Iran’s new president, Ebrahim Raisi, a deeply conservative disciple of the Iranian supreme leader, was inaugurated on August 3, 2021. He has now picked the members of his cabinet, including a successor to Mohammad Javad Zarif, Iran’s previous foreign minister, who lost the regime’s trust after failing to resurrect the Iranian nuclear deal, officially known as the Joint Comprehensive Plan of Action (JCPOA).
Iranian outlets have speculated for weeks over who may be appointed as foreign minister, floating names such as Deputy for International Affairs in the Judiciary Ali Bagheri Kani, Special Aide to the Iranian Parliament Speaker Hossein Amir Abdollahian, former Special Envoy on the Caspian Sea Mahdi Safari, and Deputy of the National Security Council Ali Hoseini Tash.
In June, Raisi appointed Kani, who stems from an influential family and whose brother is the son-in-law of the country’s supreme leader, Ali Khamenei, to coordinate the transition process within the Iranian Foreign Affairs Ministry. After that, Kani, an arch-conservative diplomat who served as a senior negotiator in talks between Iran and the West in former President Mahmoud Ahmadinejad’s administration, appeared beside Zarif in diplomatic sessions such as Raisi’s meeting with the Indian foreign minister in Tehran on July 7, 2021.
Iranian outlets considered him as the most favored candidate to run the Foreign Ministry in a Raisi administration. Since he is a strong critic of the JCPOA, Kani’s selection would have been a clear message to the West that Iran’s next administration will resume the negotiations with a different attitude.
“The outcome of diplomacy with the US was unmitigated damage,” Kani wrote in the introduction of former U.S. deputy secretary of state Wendy Sherman’s autobiography, Not for the Faint of Heart.
Yet, Abdollahian had appeared instead of Kani in diplomatic sessions, like the summit between Raisi and the Bosnian foreign minister. Likewise, Abdollahian sat in the first row at the presidential inauguration ceremony. Today, Iranian news agencies reported that he is Raisi’s definitive choice for foreign affairs minister.
Abdollahian, fifty-seven, was the former deputy foreign minister for Arab and African Affairs from 2010 to 2015. He is currently the special aide to the speaker of the Iranian Parliament. Unlike Kani, who is not fluent in a foreign language, Abdollahian is fluent in both English and Arabic. Also, Abdollahian has the support of Iran’s conservatives and the Islamic Revolutionary Guards Corps (IRGC). Furthermore, he was a member of the Iranian negotiations team which reached a twenty-five-year cooperation agreement with China. In 2015, when Zarif fired Abdollahian from his position in the Foreign Ministry, IRGC media rebuked Zarif for his decision and stated that the revolutionary diplomat was fired at some foreign countries’ request because he supported Iran’s resistance axis in the Middle East.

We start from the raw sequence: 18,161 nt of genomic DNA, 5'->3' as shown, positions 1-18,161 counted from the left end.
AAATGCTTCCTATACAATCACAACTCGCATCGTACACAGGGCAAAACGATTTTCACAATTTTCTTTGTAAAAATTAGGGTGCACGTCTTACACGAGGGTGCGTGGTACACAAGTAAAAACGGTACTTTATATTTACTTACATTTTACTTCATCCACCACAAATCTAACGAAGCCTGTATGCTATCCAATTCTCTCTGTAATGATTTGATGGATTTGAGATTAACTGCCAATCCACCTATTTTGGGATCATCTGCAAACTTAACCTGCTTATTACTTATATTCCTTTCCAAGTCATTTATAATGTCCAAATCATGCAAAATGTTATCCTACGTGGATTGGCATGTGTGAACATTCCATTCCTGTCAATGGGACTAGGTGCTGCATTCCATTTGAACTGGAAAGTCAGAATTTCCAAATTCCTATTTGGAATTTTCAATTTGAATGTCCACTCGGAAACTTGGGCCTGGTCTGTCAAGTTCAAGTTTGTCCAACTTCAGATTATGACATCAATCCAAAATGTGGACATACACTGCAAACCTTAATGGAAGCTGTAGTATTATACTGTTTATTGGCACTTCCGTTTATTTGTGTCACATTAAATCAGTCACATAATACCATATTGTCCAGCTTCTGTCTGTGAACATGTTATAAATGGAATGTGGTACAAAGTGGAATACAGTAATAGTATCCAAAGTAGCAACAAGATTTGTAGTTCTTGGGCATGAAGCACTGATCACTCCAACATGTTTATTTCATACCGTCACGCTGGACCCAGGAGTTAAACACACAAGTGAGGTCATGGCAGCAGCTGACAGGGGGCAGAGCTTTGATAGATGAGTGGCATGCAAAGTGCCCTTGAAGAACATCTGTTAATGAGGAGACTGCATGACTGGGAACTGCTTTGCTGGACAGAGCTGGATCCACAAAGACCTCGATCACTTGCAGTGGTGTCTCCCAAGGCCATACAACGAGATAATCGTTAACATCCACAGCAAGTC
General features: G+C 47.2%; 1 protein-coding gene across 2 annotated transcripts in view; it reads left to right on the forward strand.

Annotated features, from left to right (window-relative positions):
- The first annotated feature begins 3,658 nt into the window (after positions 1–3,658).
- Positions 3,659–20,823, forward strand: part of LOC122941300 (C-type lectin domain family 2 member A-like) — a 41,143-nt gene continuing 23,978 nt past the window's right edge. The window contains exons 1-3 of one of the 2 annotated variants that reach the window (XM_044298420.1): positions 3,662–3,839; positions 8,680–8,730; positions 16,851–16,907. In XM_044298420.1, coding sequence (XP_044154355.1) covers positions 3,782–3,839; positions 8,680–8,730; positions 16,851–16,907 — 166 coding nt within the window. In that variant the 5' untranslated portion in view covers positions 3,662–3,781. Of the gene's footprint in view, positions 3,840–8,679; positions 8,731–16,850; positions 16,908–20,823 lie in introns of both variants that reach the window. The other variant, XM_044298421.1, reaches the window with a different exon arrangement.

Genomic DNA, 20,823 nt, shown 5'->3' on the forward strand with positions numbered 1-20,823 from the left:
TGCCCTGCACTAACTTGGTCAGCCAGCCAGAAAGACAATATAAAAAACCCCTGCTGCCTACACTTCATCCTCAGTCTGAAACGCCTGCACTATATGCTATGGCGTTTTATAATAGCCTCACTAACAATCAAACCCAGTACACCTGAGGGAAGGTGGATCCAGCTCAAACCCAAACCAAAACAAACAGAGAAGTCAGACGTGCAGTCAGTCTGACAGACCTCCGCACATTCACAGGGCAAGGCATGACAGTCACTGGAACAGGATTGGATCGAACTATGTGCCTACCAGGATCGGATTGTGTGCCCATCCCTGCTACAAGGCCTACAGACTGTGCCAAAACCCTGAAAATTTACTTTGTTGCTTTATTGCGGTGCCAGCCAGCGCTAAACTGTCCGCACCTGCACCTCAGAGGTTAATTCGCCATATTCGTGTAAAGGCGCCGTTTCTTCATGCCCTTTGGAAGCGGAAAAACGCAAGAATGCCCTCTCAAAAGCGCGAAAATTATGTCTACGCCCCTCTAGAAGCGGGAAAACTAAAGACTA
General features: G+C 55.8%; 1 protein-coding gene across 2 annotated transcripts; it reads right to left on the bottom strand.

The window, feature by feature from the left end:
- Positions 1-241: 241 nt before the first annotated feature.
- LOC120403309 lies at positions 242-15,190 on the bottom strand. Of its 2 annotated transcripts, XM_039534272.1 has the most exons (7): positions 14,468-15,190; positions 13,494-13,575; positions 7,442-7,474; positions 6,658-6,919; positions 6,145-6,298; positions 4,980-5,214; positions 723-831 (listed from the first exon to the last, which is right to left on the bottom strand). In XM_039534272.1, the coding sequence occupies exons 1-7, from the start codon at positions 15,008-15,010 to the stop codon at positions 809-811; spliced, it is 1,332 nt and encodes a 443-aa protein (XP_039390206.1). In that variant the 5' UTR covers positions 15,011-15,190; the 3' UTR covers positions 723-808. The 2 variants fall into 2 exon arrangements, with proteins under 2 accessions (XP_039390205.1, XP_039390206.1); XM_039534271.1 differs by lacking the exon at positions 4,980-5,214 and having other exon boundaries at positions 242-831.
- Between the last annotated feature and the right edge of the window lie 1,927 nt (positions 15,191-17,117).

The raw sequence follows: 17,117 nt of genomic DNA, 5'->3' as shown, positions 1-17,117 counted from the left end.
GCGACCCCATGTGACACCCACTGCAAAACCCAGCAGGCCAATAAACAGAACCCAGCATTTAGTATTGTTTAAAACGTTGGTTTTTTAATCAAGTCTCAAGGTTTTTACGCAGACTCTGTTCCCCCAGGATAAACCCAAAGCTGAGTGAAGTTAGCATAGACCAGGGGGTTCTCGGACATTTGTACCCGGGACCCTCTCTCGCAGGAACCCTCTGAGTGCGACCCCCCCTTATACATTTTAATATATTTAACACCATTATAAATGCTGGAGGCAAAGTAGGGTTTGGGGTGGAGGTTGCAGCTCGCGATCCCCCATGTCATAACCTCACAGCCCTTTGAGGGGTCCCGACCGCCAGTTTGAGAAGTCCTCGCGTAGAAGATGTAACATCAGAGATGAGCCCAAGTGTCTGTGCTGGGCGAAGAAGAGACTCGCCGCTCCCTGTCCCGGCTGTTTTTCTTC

In response to a question about Iran-U.S. relations during Raisi’s presidency, Abdollahian told CNN in June, “The United States has always missed opportunities, and this depends more on the behavior of the American side, especially in deciding what relations with Iran should be.” He has not clearly attacked Iran’s nuclear deal and relations with the United States as a compromising gesture.
“Talking with the United States has never been taboo. Two sides have negotiated dozens of times with their foreign ministers over Iran’s nuclear program and three rounds of talks in Baghdad that I also attended. The problem is bullying, big crimes, and America’s repeated misdeeds. Timeliness and authority are the two pillars of any diplomatic negotiation,” Abdollahian tweeted three years ago.
It is clear that Raisi’s choice will have a big role to play in the upcoming, delicate negotiations with the West to relieve the onerous sanctions that have hobbled Iran’s economy—which Raisi has made a centerpiece of his agenda.
“The sanctions against Iran’s nation must be lifted, and we support any diplomatic plan to realize it,” said Raisi in his inauguration ceremony on Thursday.
Abdollahian, as the special aide to the Iranian Parliament speaker, will likely not face any problems being confirmed by Iran’s parliament. Yet, either way, there is little doubt that he, under Raisi’s administration, will be obedient to the orders of Iranian supreme leader Ayatollah Khamenei.
However, it remains to be seen if Abdollahian can fill the diplomatic gap that will be left in Zarif’s absence. Can Abdollahian replace Zarif, a capable, veteran diplomat who was the original architect of the nuclear accord? Only time will tell.
Mohammad Javad Mousavizadeh is a journalist and analyst in international affairs and foreign policy. He has written many articles for digital publications worldwide, such as The Free Press, Khabar Online News Agency, Foreign Policy News, SNA of Japan, The Levant News, Eastern Herald, Modern Diplomacy, Menafn, MilliChronicle, and South Front. Also, He is an English translator for Iranian newspapers and news agencies. He has translated tens of articles from English to Persian for media in Iran such as Shahrvand Newspaper, Mardom Salarinewspaper, Etemad newspaper, Hamdeli newspaper, etc.